Effects of copper deficiency and experimental diabetes on tissue antioxidant enzyme levels in rats

BM McDermott, Peter Flatt, JJ Strain

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27 Citations (Scopus)

Abstract

Male weanling rats were fed diets containing either adequate (6.2 mg/kg) or deficient (0.82 mg/kg) quantities of copper for 35 days. Six rats from each group (n = 12) were then injected with streptozotocin to induce diabetes. Rats were killed after a further 16 days and tissues removed for the analysis of the copper level and antioxidant enzyme activities. Diabetes resulted in increased cardiac catalase, glutathione S-transferase (GST), copper-zinc superoxide dismutase and manganese superoxide dismutase activities. Renal catalase levels were decreased in diabetes, while glucose-6-phosphate dehydrogenase activity (G6PDH) was increased. Diabetes significantly decreased the activities of hepatic GST and G6PDH. The combination of diabetes and copper deficiency resulted in increased levels of hepatic GST, glutathione peroxidase and glutathione reductase. Hepatic and renal tissue copper levels were also increased in diabetes, apparently improving copper status in the copper-deficient rats. Alterations of antioxidant enzyme activities in diabetes were suggestive of increased oxidant stress, especially in cardiac tissue.
LanguageEnglish
Pages263-269
JournalAnnals of Nutrition and Metabolism
Volume38
Issue number5
Publication statusPublished - Sep 1994

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Copper
Antioxidants
Enzymes
Glutathione Transferase
Glucosephosphate Dehydrogenase
Catalase
Superoxide Dismutase
Liver
Kidney
Glutathione Reductase
Streptozocin
Glutathione Peroxidase
Oxidants
Zinc
Diet

Cite this

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abstract = "Male weanling rats were fed diets containing either adequate (6.2 mg/kg) or deficient (0.82 mg/kg) quantities of copper for 35 days. Six rats from each group (n = 12) were then injected with streptozotocin to induce diabetes. Rats were killed after a further 16 days and tissues removed for the analysis of the copper level and antioxidant enzyme activities. Diabetes resulted in increased cardiac catalase, glutathione S-transferase (GST), copper-zinc superoxide dismutase and manganese superoxide dismutase activities. Renal catalase levels were decreased in diabetes, while glucose-6-phosphate dehydrogenase activity (G6PDH) was increased. Diabetes significantly decreased the activities of hepatic GST and G6PDH. The combination of diabetes and copper deficiency resulted in increased levels of hepatic GST, glutathione peroxidase and glutathione reductase. Hepatic and renal tissue copper levels were also increased in diabetes, apparently improving copper status in the copper-deficient rats. Alterations of antioxidant enzyme activities in diabetes were suggestive of increased oxidant stress, especially in cardiac tissue.",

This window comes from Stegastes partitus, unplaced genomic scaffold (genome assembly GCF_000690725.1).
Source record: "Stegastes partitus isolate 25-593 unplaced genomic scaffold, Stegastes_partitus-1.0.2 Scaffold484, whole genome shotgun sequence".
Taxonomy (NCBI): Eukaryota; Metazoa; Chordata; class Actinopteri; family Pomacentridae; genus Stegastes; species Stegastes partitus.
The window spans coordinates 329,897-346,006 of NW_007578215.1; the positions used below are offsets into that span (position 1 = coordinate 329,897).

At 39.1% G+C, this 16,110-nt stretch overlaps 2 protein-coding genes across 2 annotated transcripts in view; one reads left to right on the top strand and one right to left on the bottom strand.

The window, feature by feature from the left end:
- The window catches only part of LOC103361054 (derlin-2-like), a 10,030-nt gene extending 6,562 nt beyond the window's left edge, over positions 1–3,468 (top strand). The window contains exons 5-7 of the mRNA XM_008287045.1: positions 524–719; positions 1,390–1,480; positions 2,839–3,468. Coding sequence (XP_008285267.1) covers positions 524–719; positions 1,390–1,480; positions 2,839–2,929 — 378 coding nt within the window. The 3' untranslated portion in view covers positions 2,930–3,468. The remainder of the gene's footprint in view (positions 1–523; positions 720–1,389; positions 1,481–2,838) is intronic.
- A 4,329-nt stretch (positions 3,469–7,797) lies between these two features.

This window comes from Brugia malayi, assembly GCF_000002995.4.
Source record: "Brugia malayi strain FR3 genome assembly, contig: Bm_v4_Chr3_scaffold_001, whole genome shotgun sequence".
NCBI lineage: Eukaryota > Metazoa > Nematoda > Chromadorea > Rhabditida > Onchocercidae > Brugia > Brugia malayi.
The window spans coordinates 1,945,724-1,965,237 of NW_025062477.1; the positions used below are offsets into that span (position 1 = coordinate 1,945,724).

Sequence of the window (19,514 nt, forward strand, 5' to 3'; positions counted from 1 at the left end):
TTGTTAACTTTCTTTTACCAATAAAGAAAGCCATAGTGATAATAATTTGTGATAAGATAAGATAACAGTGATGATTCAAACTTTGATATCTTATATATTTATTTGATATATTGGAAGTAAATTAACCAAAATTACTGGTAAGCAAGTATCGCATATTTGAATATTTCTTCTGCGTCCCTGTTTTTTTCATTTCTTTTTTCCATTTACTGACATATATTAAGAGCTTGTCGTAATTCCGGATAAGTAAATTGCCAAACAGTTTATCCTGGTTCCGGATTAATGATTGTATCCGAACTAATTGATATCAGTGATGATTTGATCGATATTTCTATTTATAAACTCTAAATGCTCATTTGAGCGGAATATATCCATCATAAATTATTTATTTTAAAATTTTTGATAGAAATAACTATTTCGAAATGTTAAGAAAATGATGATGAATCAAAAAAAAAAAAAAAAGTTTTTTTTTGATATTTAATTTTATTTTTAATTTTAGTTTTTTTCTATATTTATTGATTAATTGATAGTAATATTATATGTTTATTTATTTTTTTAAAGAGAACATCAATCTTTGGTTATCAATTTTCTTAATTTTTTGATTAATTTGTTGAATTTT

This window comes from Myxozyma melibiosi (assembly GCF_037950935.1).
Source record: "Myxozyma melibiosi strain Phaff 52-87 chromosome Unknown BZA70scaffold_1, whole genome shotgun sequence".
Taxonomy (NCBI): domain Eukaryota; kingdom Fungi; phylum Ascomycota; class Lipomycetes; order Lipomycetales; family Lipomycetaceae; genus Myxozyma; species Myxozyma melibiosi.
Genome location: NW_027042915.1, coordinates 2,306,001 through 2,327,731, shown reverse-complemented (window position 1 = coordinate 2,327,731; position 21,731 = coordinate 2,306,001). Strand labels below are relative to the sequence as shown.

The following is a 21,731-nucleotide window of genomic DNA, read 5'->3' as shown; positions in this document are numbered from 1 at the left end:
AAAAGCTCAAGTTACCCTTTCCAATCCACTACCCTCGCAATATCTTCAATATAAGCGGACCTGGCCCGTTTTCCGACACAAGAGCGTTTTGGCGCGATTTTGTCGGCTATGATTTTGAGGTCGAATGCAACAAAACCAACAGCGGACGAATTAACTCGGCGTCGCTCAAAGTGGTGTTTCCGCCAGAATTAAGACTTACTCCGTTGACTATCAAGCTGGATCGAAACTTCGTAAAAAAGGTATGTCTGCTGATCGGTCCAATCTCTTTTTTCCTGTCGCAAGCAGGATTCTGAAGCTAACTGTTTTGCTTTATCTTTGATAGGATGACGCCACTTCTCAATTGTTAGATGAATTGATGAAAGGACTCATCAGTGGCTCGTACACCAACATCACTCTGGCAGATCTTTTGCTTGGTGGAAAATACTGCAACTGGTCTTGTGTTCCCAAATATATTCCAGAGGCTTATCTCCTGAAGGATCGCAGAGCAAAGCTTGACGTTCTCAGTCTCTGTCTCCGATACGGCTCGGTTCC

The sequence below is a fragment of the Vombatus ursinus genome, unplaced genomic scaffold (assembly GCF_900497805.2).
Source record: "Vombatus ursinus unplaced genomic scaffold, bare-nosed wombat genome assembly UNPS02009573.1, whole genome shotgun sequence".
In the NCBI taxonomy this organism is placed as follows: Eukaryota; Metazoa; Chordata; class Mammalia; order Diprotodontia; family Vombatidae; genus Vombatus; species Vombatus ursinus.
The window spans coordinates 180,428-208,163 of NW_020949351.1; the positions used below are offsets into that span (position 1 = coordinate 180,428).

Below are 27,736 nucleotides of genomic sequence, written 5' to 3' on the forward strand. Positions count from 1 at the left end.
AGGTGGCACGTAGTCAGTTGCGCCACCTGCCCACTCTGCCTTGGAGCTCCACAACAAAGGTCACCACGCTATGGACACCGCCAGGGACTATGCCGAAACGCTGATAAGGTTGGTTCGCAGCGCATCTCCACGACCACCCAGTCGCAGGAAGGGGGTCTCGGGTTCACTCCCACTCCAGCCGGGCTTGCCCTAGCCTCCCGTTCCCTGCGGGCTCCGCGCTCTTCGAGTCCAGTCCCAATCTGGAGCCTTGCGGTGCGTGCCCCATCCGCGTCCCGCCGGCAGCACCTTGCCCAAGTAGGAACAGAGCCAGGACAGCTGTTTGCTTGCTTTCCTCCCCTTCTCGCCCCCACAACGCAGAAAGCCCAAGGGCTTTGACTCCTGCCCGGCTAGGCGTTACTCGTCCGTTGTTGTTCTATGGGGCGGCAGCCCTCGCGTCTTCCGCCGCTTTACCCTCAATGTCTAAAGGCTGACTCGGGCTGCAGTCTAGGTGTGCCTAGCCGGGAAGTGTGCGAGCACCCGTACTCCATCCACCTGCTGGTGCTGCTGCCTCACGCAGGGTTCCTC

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Effects of copper deficiency and experimental diabetes on tissue antioxidant enzyme levels in rats. / McDermott, BM; Flatt, Peter; Strain, JJ.

In: Annals of Nutrition and Metabolism, Vol. 38, No. 5, 09.1994, p. 263-269.

Research output: Contribution to journalArticle

TY - JOUR

T1 - Effects of copper deficiency and experimental diabetes on tissue antioxidant enzyme levels in rats

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AU - Flatt, Peter

AU - Strain, JJ

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AB - Male weanling rats were fed diets containing either adequate (6.2 mg/kg) or deficient (0.82 mg/kg) quantities of copper for 35 days. Six rats from each group (n = 12) were then injected with streptozotocin to induce diabetes. Rats were killed after a further 16 days and tissues removed for the analysis of the copper level and antioxidant enzyme activities. Diabetes resulted in increased cardiac catalase, glutathione S-transferase (GST), copper-zinc superoxide dismutase and manganese superoxide dismutase activities. Renal catalase levels were decreased in diabetes, while glucose-6-phosphate dehydrogenase activity (G6PDH) was increased. Diabetes significantly decreased the activities of hepatic GST and G6PDH. The combination of diabetes and copper deficiency resulted in increased levels of hepatic GST, glutathione peroxidase and glutathione reductase. Hepatic and renal tissue copper levels were also increased in diabetes, apparently improving copper status in the copper-deficient rats. Alterations of antioxidant enzyme activities in diabetes were suggestive of increased oxidant stress, especially in cardiac tissue.

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